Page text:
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Thread: A Mermaid's Hiding Place

  1. #1
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    A Mermaid's Hiding Place

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    Hi everyone!
    This is my first posting in this section.
    I painted this as a gift and I've tried to fix every flaw that I could make out on my own, before posting it here.
    I used reference for the seagull, the sea and the sky, but I tried to paint as much as possible from my imagination.
    Every kind of feedback and critique is very much appreciated. I'm particularly interested in what you think about the composition and colours I used.
    Do you think there is enough detail and is it generally interesting enough?
    Thanks!

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  3. #2
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    There is nothing wrong with using reference. Always use it! As a critique I would say that there is no feeling of depth in the water, there is something wrong with the composition (seagull's placement?) and her tail is not very natural looking. The fin doesne't look like a fish's fin it looks very stiff and made out of plastic.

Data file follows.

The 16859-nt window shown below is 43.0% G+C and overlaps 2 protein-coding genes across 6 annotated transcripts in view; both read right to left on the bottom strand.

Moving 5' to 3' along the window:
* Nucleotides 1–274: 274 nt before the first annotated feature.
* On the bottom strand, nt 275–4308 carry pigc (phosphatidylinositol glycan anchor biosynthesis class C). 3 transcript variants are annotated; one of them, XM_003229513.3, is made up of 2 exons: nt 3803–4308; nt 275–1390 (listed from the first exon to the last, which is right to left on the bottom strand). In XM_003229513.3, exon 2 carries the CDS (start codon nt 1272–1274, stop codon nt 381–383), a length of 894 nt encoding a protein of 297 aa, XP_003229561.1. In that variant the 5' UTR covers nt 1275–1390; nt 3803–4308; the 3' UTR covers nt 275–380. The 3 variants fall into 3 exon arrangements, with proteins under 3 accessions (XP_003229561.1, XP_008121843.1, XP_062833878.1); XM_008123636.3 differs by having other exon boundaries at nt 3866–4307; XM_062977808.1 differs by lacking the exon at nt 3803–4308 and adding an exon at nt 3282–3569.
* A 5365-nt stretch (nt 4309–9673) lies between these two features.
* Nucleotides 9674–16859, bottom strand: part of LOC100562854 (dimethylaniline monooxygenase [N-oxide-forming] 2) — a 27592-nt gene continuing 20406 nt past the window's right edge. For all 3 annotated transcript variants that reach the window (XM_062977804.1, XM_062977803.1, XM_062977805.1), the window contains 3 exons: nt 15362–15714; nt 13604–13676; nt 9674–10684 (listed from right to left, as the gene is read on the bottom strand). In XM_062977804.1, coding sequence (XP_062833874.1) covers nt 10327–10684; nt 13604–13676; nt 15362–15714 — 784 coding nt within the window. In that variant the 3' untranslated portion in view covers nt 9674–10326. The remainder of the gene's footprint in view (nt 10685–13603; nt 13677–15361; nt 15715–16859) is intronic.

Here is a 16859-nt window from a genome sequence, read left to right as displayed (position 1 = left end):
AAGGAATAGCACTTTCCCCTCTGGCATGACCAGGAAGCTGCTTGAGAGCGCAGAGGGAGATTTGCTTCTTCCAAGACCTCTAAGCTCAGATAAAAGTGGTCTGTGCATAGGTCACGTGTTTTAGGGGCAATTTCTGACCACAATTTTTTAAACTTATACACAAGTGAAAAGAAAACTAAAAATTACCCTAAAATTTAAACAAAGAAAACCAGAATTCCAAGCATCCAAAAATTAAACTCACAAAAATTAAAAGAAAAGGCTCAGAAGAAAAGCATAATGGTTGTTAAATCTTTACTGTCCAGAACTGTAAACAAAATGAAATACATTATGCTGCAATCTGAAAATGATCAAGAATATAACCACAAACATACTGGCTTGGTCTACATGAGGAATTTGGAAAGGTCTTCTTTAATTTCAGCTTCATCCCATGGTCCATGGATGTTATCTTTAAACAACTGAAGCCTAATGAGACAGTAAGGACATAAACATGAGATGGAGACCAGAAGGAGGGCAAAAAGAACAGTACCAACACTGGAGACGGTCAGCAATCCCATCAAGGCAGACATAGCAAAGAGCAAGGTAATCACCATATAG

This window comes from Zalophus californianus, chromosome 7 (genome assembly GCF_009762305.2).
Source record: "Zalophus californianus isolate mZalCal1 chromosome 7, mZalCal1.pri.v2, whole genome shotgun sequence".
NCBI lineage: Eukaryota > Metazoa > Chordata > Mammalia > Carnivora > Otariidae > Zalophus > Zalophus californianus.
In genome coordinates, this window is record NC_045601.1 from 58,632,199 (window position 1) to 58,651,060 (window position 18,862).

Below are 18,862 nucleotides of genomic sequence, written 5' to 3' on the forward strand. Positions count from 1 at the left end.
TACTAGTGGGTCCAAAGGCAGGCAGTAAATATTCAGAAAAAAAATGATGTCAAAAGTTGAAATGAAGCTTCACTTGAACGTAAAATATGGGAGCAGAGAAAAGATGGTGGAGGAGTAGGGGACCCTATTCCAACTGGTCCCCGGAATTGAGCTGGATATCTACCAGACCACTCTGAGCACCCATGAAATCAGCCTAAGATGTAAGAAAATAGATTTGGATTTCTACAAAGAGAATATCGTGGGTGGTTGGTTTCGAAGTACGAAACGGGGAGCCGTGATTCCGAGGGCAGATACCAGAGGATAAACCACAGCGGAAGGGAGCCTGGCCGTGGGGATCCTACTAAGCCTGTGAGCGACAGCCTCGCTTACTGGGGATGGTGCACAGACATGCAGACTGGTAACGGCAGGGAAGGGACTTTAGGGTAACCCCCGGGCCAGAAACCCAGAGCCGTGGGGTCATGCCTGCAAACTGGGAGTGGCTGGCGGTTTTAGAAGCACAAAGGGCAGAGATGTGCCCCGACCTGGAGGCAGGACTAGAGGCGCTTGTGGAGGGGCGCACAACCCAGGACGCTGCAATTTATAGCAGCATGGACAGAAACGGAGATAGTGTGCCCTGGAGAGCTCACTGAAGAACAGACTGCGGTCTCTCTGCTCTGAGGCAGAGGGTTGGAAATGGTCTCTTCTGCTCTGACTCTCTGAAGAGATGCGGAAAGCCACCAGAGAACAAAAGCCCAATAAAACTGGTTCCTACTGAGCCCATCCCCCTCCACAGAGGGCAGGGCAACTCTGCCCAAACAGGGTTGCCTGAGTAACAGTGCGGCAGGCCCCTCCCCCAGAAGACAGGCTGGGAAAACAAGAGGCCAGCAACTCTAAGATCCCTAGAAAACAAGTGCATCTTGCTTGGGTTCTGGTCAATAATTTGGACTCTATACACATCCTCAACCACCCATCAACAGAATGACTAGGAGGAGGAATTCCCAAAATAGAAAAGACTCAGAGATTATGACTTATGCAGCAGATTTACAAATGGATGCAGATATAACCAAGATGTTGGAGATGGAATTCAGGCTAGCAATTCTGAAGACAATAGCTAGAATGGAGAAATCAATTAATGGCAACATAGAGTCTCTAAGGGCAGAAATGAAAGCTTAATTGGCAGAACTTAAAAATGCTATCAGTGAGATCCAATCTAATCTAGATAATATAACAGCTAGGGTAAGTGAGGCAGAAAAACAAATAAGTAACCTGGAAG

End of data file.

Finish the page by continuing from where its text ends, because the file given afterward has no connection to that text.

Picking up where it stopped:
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    Thanks Meraldina! I admit, I don't know how a fishes fin looks in reality. That was something, that I've tried to make out on my own. Didn't work...
    Do you think the seagull is too much off of(?) the image?
    The depth of the water is a point I can't see. Can you specify that?

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    Out on the open sea you're going to be able to see the water for miles and miles all the way to the horizon, and the areas you see furthest away will have no details or texture at all. Just look at your reference again, you will see it's true. While here you can see individual waves at the horizon, as if it isn't really the horizon, but rather the edge of a waterfall or something that is closer.

    E: The gull, yeah, you've hung it from the edge of the image which isn't a good thing!